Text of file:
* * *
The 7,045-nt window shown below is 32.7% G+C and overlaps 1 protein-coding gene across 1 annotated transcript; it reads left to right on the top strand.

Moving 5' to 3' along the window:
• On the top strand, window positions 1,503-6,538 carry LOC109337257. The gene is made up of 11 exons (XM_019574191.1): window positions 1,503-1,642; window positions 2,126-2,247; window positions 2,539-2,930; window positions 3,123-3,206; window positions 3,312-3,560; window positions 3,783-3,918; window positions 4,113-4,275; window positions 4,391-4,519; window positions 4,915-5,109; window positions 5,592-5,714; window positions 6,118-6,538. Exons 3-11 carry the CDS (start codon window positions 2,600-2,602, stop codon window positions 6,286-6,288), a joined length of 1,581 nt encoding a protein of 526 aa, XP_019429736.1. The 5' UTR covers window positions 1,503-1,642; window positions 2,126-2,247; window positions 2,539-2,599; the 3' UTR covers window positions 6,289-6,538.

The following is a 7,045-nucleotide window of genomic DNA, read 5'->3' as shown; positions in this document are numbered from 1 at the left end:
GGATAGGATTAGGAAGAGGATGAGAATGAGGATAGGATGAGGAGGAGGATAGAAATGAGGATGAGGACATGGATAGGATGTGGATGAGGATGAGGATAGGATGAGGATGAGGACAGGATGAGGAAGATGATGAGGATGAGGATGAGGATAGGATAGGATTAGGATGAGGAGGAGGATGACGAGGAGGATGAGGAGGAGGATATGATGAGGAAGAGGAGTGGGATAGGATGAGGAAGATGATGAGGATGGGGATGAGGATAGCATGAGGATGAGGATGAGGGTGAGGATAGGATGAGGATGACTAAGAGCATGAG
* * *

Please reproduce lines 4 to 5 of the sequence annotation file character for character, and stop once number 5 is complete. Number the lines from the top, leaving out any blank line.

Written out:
The following is a 7,045-nucleotide window of genomic DNA, read 5'->3' as shown; positions in this document are numbered from 1 at the left end:
GGATAGGATTAGGAAGAGGATGAGAATGAGGATAGGATGAGGAGGAGGATAGAAATGAGGATGAGGACATGGATAGGATGTGGATGAGGATGAGGATAGGATGAGGATGAGGACAGGATGAGGAAGATGATGAGGATGAGGATGAGGATAGGATAGGATTAGGATGAGGAGGAGGATGACGAGGAGGATGAGGAGGAGGATATGATGAGGAAGAGGAGTGGGATAGGATGAGGAAGATGATGAGGATGGGGATGAGGATAGCATGAGGATGAGGATGAGGGTGAGGATAGGATGAGGATGACTAAGAGCATGAG